The D.C. Council voted Tuesday to pay a District contractor until the end of the year to mow grass on city land but will hold a hearing Friday to sort out whether Mayor Vincent C. Gray exercised “undue” influence on the contracting process.

At Gray’s request, the council allocated about $1.2 million to pay Baltimore-based Lorenz to continue its work through the growing season, along with District-based Community Bridge. But the city plans to rebid the contracts in the coming months as Gray (D) tries to follow through on a campaign promise to award more work to D.C. companies.

“This is about how committed we are in the District to our local business and what kind of preferential points we give them,” said Chris Murphy, Gray’s chief of staff.

On Monday, a Washington Post editorial questioned Gray’s oversight of the contract, reporting that his administration tried to cancel an extension of Lorenz’s contract, despite the company’s efficient, cost-effective service.

Lorenz won the contract to maintain the grass in Wards 3 through 8 last year after it submitted a proposal that stood to save the city millions of dollars over the next lowest bidder. CBI, a District-based company, was awarded the contract to mow grass in Wards 1 and 2.

Both 12-month contracts included four one-year extension options.

But earlier in the summer, amid concerns of a possible council rejection of the contract, the Gray administration began taking steps to oust Lorenz, despite an estimated $4.6 million in savings over five years.

Lorenz’s attorney, Randy Alan Weiss, raised objections Tuesday.

“It doesn’t make sense not to renew the contract when it was approved in a fair, legal and competitive bid,” he said in a statement.

The Department of Public Works informed Lorenz on Friday that it should stop work because it would probably not be paid. At the same time, the administration signaled to the council that it wanted to move forward with a contract extension for CBI. The city has certified CBI as a local and disadvantaged business, giving it preference points in city procurement.

But by Monday evening, amid questions from the media and council officials, the administration decided to temporarily extend both contracts pending a more comprehensive review, said council member Mary M. Cheh (D-Ward 3).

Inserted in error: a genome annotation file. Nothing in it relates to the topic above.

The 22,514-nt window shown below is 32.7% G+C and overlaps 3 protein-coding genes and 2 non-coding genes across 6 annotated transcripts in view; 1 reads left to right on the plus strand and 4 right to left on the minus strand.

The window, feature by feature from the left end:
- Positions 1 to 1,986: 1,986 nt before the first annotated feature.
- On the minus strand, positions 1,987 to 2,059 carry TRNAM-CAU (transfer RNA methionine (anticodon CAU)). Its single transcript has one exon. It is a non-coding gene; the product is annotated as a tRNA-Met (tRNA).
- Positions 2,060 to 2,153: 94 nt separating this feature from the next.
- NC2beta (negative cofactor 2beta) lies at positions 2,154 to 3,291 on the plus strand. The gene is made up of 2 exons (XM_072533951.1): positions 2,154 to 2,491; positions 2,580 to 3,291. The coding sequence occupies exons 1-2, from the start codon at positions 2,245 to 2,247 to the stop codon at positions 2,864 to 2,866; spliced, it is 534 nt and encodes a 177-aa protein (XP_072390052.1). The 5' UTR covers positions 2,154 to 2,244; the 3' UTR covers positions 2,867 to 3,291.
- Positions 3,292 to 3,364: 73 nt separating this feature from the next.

“I found out they were going forward with CBI but not going forward with the other ones, but then they changed their mind,” said Cheh. “I think because the light was shone upon it.”

Cheh plans a hearing to answer questions raised since The Post’s editorial.

The Post’s editorial board obtained e-mails from Lorenz’s attorney, obtained under the Freedom of Information Act, that show Gray and his legislative staff were involved in trying to cancel Lorenz’s contract extension. But large portions of several e-mails were redacted.

Jack Evans (D-Ward 2) requested Tuesday that Cheh push to have Gray hand over the full text of memos.

Murphy, who organized a conference call Tuesday, said the documents were redacted because of possible legal concerns. “There is nothing nefarious in these documents,” said Murphy, adding that they may be released in a few days after he consults with Attorney General Irvin B. Nathan.

Cheh said it did not appear that the Gray administration did anything “illegal” but worries there could have been “undue” influence exerted to cancel Lorenz’s contract.

The council is also expected to explore whether CBI is truly based in the District. Some council members have expressed concern that CBI has a D.C. address but keeps equipment in Prince George’s County. Murphy said city officials visited CBI on Tuesday and concluded that it meets the definition of a local company.

It’s unclear whether the hearing will touch on the role of council member Harry Thomas Jr. (D-Ward 5), who objected to the Lorenz contract when it came to the council last year.

“I cannot believe . . . that there was no local vendor closer than Baltimore that should have won this contract and hired our residents,” Thomas said at the time.

In an interview Tuesday, Thomas denied he tried to influence any decisions but declined to comment further.